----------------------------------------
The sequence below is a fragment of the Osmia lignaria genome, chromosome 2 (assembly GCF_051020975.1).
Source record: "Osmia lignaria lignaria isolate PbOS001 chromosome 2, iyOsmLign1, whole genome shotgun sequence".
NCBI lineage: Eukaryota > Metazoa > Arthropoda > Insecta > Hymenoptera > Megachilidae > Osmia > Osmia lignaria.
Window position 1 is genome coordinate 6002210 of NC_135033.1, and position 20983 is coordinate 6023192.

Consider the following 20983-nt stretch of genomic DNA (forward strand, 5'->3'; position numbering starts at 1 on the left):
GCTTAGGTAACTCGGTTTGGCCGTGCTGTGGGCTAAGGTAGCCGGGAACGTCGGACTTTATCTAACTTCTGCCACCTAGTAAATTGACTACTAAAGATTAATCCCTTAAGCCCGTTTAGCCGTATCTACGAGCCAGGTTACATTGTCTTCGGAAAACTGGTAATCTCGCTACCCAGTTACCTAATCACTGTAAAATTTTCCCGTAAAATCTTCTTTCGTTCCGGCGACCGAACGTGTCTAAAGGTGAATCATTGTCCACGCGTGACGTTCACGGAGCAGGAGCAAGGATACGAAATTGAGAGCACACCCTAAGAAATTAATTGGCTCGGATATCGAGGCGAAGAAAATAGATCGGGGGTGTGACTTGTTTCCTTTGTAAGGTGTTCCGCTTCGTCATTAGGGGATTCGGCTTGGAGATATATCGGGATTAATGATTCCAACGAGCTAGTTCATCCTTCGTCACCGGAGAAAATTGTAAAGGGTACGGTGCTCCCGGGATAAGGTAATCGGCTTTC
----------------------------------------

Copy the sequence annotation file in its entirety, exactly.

The sequence below is a fragment of the Osmia lignaria genome, chromosome 2 (assembly GCF_051020975.1).
Source record: "Osmia lignaria lignaria isolate PbOS001 chromosome 2, iyOsmLign1, whole genome shotgun sequence".
NCBI lineage: Eukaryota > Metazoa > Arthropoda > Insecta > Hymenoptera > Megachilidae > Osmia > Osmia lignaria.
Window position 1 is genome coordinate 6002210 of NC_135033.1, and position 20983 is coordinate 6023192.

Consider the following 20983-nt stretch of genomic DNA (forward strand, 5'->3'; position numbering starts at 1 on the left):
GCTTAGGTAACTCGGTTTGGCCGTGCTGTGGGCTAAGGTAGCCGGGAACGTCGGACTTTATCTAACTTCTGCCACCTAGTAAATTGACTACTAAAGATTAATCCCTTAAGCCCGTTTAGCCGTATCTACGAGCCAGGTTACATTGTCTTCGGAAAACTGGTAATCTCGCTACCCAGTTACCTAATCACTGTAAAATTTTCCCGTAAAATCTTCTTTCGTTCCGGCGACCGAACGTGTCTAAAGGTGAATCATTGTCCACGCGTGACGTTCACGGAGCAGGAGCAAGGATACGAAATTGAGAGCACACCCTAAGAAATTAATTGGCTCGGATATCGAGGCGAAGAAAATAGATCGGGGGTGTGACTTGTTTCCTTTGTAAGGTGTTCCGCTTCGTCATTAGGGGATTCGGCTTGGAGATATATCGGGATTAATGATTCCAACGAGCTAGTTCATCCTTCGTCACCGGAGAAAATTGTAAAGGGTACGGTGCTCCCGGGATAAGGTAATCGGCTTTC